Art by David Osagie in collabo with Jide Odukoya Photography

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He had decided to go to the African country and was determined that this time around, he didn’t want to go without her. Going without her seemed like torture, he summoned up the courage to ask her and she had been delighted. She had replied,  “Yes dear!, I will go with you”

Flora Shaw had always longed to see the country that her suitor, Sir Frederick Lugard had spoken so fondly about. Sir Frederick Lugard was a British Colonial Administrator in the West of Africa in the 19th century. Flora also thought that the experience would help seal her relationship with him and also enable her to gather more information as an expert on colonial affairs. The first task was to however give this country a name. They both arrived at the great African country in the west of Africa. After studying the geographic layout of the country, Flora Shaw decided to name it Nigeria; she also eventually became the wife of  Sir Frederick Lugard.

Flora Shaw named Nigeria based on her observation of the River Niger, a long river that stretched about 2,597 miles with a peculiar boomerang shape; with its source from the Great Atlantic Ocean, running directly away from the sea and into the Sahara desert.

Nigeria gained its Independence from United Kingdom on the 1st of October 1960, fact. Nigeria is a Country rich in natural resources, namely, Cocoa, Palm Kernel, groundnuts and palm oil; fact. Nigeria is rich in natural resources, which includes Oil, crude oil. Nigeria is also battling several economical, political and religious issues; fact.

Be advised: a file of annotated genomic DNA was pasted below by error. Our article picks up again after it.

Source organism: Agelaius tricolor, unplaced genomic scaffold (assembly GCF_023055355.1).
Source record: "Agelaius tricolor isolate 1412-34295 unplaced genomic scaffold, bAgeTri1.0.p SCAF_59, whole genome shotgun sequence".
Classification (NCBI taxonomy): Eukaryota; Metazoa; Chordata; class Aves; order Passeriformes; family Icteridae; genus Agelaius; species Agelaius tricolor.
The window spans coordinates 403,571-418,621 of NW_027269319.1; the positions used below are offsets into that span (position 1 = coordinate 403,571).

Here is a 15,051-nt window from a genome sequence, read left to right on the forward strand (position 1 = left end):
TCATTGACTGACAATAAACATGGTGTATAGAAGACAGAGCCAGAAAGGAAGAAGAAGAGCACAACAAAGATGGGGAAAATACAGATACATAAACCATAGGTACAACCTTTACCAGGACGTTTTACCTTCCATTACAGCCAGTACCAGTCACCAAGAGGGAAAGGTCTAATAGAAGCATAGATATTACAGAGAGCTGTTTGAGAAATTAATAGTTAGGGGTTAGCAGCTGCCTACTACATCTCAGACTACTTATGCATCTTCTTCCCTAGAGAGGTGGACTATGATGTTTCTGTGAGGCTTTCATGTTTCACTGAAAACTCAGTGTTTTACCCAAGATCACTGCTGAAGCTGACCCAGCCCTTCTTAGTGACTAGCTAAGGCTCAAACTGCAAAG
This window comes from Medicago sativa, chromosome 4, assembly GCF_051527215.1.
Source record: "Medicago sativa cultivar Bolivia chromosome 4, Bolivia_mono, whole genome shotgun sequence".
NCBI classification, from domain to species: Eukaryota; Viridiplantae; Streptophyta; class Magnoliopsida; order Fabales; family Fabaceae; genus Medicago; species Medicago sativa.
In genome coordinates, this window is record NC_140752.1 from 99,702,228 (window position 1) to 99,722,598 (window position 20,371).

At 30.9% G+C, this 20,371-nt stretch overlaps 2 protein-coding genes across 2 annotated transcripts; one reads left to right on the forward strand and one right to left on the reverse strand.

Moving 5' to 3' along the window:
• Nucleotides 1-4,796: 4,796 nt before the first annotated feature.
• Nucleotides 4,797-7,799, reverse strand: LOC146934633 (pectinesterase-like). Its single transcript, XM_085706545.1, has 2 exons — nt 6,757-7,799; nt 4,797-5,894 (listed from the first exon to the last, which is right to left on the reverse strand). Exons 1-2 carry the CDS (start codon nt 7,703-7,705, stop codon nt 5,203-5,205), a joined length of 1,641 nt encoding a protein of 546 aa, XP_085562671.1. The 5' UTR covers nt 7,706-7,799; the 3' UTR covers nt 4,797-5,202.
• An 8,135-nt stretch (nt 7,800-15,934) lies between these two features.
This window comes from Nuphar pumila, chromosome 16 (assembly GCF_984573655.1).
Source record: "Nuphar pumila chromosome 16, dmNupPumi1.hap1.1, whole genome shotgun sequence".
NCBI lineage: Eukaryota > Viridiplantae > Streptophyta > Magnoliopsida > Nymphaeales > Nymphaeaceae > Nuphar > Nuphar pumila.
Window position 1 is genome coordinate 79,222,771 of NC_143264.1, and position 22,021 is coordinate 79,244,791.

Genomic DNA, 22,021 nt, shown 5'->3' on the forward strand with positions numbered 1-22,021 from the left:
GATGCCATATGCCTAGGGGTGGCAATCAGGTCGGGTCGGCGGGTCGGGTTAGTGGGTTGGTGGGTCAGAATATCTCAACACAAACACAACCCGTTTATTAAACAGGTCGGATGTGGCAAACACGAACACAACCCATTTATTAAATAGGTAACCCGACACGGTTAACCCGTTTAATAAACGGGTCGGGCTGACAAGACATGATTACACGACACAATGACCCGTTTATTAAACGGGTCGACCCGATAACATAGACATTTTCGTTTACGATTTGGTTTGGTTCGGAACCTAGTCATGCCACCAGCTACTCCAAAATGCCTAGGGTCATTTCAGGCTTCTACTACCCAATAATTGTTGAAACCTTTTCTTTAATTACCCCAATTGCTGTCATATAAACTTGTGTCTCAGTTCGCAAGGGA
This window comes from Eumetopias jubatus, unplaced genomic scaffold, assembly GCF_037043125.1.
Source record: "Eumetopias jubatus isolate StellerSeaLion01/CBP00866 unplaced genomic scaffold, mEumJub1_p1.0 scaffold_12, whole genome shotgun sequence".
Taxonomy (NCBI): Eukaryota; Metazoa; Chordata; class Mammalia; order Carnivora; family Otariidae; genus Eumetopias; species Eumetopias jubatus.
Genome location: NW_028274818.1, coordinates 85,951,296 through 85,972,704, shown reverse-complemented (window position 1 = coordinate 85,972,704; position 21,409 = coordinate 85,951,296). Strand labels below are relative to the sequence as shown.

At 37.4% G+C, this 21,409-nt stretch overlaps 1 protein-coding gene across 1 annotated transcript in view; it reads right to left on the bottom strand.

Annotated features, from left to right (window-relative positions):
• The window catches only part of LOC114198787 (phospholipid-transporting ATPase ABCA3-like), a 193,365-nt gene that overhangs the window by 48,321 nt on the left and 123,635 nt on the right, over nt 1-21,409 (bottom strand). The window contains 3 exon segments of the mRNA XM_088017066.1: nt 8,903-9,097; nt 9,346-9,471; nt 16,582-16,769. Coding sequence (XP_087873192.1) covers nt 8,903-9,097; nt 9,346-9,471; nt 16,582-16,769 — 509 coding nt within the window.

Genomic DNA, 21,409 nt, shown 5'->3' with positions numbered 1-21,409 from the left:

On the 1st of October 2012, Nigeria celebrated its independence behind closed doors. This was due to the incident that happened exactly a year ago, when some militants decided that there was no reason to celebrate and decided to be heard. Their method of communication was/ is violence, extreme violence, lives were lost and chaos ensued. To prevent another recurrence, the Government decided against the regular celebration which would have been a matching parade and a presidential speech on open grounds, (stadium). This year, the president gave a speech in a church and there was no national parade.

Nigeria is the 12th largest producer of oil and the 8th largest exporter; due to control issues in the Niger Delta area of Nigeria, (which is the major oil-producing area), Nigeria is prevented from exporting oil at 100% capacity. Nigeria has also been plagued by a term some would call “Resource Curse”, this is a term that is used to describe countries that are rich in one or more natural resource(s) but due to bad governance and corruption, the proceeds from the exploitation of its natural resources are not evident in the growth of the country. The measured growth of countries with no natural resource is usually higher than that of those with natural resources. Based on this theory, Nigeria is an excellent case study.

Ever since the discovery of oil, little effort has been made to develop the exploration of other resources like cocoa and palm kernel among others. A lot of energy is concentrated on oil and its exploration / exploitation. I will save the details and will decide on how to tell a story of Nigeria, as it was, as it is and as many would like to have it.

This is on a sober note as there have been series of events that have been quite bothersome. I leave you with a poem by late David Diop about Africa.



Africa by David Diop

Africa, my Africa
Africa of proud warriors in ancestral savannahs
Africa of whom my grandmother sings
On the banks of the distant river
I have never known you
But your blood flows in my veins
Your beautiful black blood that irrigates the fields
The blood of your sweat
The sweat of your work
The work of your slavery
Africa, tell me Africa
Is this you, this back that is bent
This back that breaks
Under the weight of humiliation
This back trembling with red scars
And saying yes to the whip under the midday sun
But a grave voice answers me
Impetuous child that tree, young and strong
That tree over there
Splendidly alone amidst white and faded flowers
That is your Africa springing up anew
Springing up patiently, obstinately
Whose fruit bit by bit acquires
The bitter taste of liberty.


Man on a Canoe by Jide Alakija

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